12 June 2009
I've always maintained that just about any event, effort or circumstance can be perceived as an adventure. Some adventures are more entertaining than others, but in any circumstance, calling it an adventure is bound to make everything a bit more entertaining. I immediately second-guess myself in this statement, trying to imagine some of my worst days or least-favorite activities as "adventures," but that is pure cynicism. Besides, I'm unconvinced that it disproves the theory. The fact is, adventures come in all shapes and sizes, and the better adventures have a proper dose of loss and pathos.
I occasionally lament that "adventure movies" fell out of fashion. Then they make another one, and I think, Oh right...mostly they're crap...good call, Hollywood! Back in the days of Erol's, it was my beeline section, and many a pseudo-oil-painting-covered movie found its over-sized box going home with us to play on our VCR. The blending of action/adventure at the movie rental locations was, in my opinion, a fatal move. They are distinct genres. Although adventure invariably contains action, it functions under a rather different formula. Which is to say, the action is more narrative, and generally less dependent on direct conflict. In fact, part of what appeals to me about adventure as a genre is that it has less to do with problem-destroying, and more to do with problem-solving, as fantastical as that solving may sometimes be. I suffer a similar lamentation for the degradation of the genuine spy movie into Die Hard with Sunglasses.
Let me give you an example from life.
In my younger years, I would spend whole summers on acting jobs. Such jobs are commonly referred to as "summer stock," in that a company hires a bunch of actors for the whole summer, and uses them in various capacities for a multi-show, two-to-three month season. The company usually provides housing and pay, assuming one is not an intern. This is quite an adventure for some; some being, in this particular case, a rather naive and directionless recent college graduate. The excitement of having to open a checking account and figuring out little practicalities like telephone capabilities (you know, with a cord and everything) for the sake of a few months' time wears off after a few more years of experience, but at the time it was all adventure. So perhaps it was natural for me, especially given my economic position, so see it all as a grand test in which I was the likable protagonist. I had my angst; do not doubt my penchant for angst, good sir. Yet it was all part of a movie-poster adventure.
One morning (midday perhaps; depends if it was a day off) my friend and I discovered that we were in need of matches. Matches are one of those things for which any need is a fairly absolute one. Can we make do with a stick of chewing gum, or perhaps a single, abandoned shoe? No. These things will not help us. We needed fire, and neither of us smoked. My friend's first impulse was to go into the nearby grocery and buy a pack, which would have probably been one of those plastic-wrapped cubes of a year's supply of wooden matches. Nay, said I. Pay for matches? What absurdity! We, instead, shall have an adventure. And we did. Only nominally dressing in street clothes (apply footware and jacket, e voila!) we set out into the strange wilderness of strip malls, parkways and median greens. The grocery store didn't sell cigarettes. The Pizza Hut didn't carry matches. All passing strangers who did smoke only carried lighters. Where was a 7-11? Where had we stranded ourselves that there was no gas station within walking distance? Suddenly, like a beacon on a distant hilltop: A Fancy Restaurant. But alas! Would such a mecca of not only matches, but Really Very Nice High Quality Matches be open at such an hour, on such a day? Surely not . . .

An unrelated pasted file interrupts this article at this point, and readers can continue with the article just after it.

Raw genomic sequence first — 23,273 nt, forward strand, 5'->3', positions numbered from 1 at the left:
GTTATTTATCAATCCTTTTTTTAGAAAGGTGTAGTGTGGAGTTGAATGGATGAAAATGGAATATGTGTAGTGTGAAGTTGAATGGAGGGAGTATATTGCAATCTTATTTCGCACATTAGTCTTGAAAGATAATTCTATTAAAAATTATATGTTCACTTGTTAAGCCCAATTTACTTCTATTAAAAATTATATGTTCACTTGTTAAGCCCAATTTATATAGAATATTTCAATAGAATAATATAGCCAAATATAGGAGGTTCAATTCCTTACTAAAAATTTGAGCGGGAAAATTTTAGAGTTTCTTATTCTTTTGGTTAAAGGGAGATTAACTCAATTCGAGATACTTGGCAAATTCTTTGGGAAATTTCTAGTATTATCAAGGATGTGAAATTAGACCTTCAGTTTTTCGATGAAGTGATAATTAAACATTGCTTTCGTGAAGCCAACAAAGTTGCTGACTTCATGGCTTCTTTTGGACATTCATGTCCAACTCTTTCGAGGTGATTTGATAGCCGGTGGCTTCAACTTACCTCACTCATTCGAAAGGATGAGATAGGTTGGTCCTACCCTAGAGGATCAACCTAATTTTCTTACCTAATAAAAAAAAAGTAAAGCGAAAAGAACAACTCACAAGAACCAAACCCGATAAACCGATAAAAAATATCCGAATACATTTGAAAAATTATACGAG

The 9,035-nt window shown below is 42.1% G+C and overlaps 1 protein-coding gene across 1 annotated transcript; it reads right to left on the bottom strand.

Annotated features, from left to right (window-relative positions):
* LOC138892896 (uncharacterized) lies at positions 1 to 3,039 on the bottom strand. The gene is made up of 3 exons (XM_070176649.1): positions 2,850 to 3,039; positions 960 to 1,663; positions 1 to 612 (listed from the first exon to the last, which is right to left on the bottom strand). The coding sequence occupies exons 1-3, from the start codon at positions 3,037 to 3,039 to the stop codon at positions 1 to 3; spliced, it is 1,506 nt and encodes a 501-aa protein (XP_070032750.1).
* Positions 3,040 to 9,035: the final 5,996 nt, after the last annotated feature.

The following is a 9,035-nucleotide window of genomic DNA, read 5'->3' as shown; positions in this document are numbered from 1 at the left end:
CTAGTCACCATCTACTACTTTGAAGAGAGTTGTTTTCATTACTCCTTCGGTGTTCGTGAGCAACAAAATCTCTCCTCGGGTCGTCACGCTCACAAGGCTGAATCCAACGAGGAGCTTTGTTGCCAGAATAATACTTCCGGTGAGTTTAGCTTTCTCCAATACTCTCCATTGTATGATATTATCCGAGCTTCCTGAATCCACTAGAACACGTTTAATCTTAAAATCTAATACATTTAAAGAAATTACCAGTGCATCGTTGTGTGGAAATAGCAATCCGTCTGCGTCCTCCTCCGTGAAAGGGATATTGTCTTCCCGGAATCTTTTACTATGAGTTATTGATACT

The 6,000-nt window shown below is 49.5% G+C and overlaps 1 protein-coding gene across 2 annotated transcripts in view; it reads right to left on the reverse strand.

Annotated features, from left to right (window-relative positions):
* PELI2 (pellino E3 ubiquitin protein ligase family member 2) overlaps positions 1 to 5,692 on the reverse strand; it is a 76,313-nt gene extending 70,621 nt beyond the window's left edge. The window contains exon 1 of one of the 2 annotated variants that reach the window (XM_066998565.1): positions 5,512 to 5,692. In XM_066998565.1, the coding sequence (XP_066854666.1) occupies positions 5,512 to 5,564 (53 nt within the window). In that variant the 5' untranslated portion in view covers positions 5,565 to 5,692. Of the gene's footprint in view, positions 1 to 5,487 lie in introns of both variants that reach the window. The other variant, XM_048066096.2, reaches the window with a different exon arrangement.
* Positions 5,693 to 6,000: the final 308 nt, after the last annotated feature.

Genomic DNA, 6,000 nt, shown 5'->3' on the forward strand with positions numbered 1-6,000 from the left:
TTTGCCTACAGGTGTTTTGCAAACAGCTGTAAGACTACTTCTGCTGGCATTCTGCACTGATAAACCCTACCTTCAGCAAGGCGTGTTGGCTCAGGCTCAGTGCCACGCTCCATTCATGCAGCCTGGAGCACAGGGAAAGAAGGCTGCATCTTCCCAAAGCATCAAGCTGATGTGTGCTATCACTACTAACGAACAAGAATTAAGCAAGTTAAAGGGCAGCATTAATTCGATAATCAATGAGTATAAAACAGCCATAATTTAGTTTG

Success can be spelled in a mere six letters: BRUNCH.
As I recall, they were only too happy to give us a number of their matchbooks, thereby prompting our departure; probably because we looked more than a little like recently released psych-ward patients, in our sneakers and pajama pants. Flush with the glory of accomplishment, we returned to the dorm-like apartment with our bounty of RVNHQMs and proceeded to light the stovetop, or fulfill whatever desire the nascent fire represented at the time. I can't remember exactly. It was too long ago, and too trivial in comparison to the journey it inspired.
It's much more difficult for me to adopt this mindset now-a-days, and especially difficult in times of . . . well, difficulty, though I'm aware that's exactly when I need it most. Indeed, it sometimes seems to me that adulthood is all about averting or, when that fails, mitigating disaster. Experience teaches us to be prepared for disaster in all things, to perceive danger in details, and somehow that leads me to associate caution with wisdom. Yet that's only a small part of real wisdom. Life is not that simple, and staying safe can be a very direct route to losing joy. Just as small joys can get us through a day, little risks can result in a lot of joy. It's that possibility of failure, and the refusal to surrender to it, that makes life more spontaneous and rewarding. I think my favorite aspect of real adventure movies, after all, is how much potential there is for unpredictability. Sure, the "good guys" will triumph (unless perhaps it is the second in a trilogy) but what risks will they undergo next to achieve it?
In Raiders of the Lost Ark, when Indiana Jones just about gets to his MacGuffin (or so we imagine) he is confronted with his worst fear, and gets his soundbite: "Snakes. Why did it have to be snakes?" Why, Henry Jones (Jr.)? Because you're on an adventure.